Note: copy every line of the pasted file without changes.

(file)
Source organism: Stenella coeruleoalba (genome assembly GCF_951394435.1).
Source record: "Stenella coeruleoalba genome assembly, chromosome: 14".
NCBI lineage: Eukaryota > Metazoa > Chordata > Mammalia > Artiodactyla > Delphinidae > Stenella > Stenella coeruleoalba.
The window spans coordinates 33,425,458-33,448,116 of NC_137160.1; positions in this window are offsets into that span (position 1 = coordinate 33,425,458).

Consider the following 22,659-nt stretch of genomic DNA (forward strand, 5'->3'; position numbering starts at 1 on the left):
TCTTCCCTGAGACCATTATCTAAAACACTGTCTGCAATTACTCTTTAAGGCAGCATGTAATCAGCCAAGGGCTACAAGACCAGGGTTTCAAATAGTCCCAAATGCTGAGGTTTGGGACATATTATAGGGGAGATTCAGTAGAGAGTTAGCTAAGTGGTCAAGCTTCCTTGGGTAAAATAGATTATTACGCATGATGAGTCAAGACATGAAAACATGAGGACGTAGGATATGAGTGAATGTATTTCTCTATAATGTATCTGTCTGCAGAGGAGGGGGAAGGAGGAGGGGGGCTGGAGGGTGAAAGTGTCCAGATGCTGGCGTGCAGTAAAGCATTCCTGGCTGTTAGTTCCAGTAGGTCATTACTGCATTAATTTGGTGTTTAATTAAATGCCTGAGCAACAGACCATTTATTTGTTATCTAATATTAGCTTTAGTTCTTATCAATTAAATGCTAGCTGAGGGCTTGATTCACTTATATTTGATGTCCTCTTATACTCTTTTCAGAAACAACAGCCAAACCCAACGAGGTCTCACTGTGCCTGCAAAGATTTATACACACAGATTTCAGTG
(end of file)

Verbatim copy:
Source organism: Stenella coeruleoalba (genome assembly GCF_951394435.1).
Source record: "Stenella coeruleoalba genome assembly, chromosome: 14".
NCBI lineage: Eukaryota > Metazoa > Chordata > Mammalia > Artiodactyla > Delphinidae > Stenella > Stenella coeruleoalba.
The window spans coordinates 33,425,458-33,448,116 of NC_137160.1; positions in this window are offsets into that span (position 1 = coordinate 33,425,458).

Consider the following 22,659-nt stretch of genomic DNA (forward strand, 5'->3'; position numbering starts at 1 on the left):
TCTTCCCTGAGACCATTATCTAAAACACTGTCTGCAATTACTCTTTAAGGCAGCATGTAATCAGCCAAGGGCTACAAGACCAGGGTTTCAAATAGTCCCAAATGCTGAGGTTTGGGACATATTATAGGGGAGATTCAGTAGAGAGTTAGCTAAGTGGTCAAGCTTCCTTGGGTAAAATAGATTATTACGCATGATGAGTCAAGACATGAAAACATGAGGACGTAGGATATGAGTGAATGTATTTCTCTATAATGTATCTGTCTGCAGAGGAGGGGGAAGGAGGAGGGGGGCTGGAGGGTGAAAGTGTCCAGATGCTGGCGTGCAGTAAAGCATTCCTGGCTGTTAGTTCCAGTAGGTCATTACTGCATTAATTTGGTGTTTAATTAAATGCCTGAGCAACAGACCATTTATTTGTTATCTAATATTAGCTTTAGTTCTTATCAATTAAATGCTAGCTGAGGGCTTGATTCACTTATATTTGATGTCCTCTTATACTCTTTTCAGAAACAACAGCCAAACCCAACGAGGTCTCACTGTGCCTGCAAAGATTTATACACACAGATTTCAGTG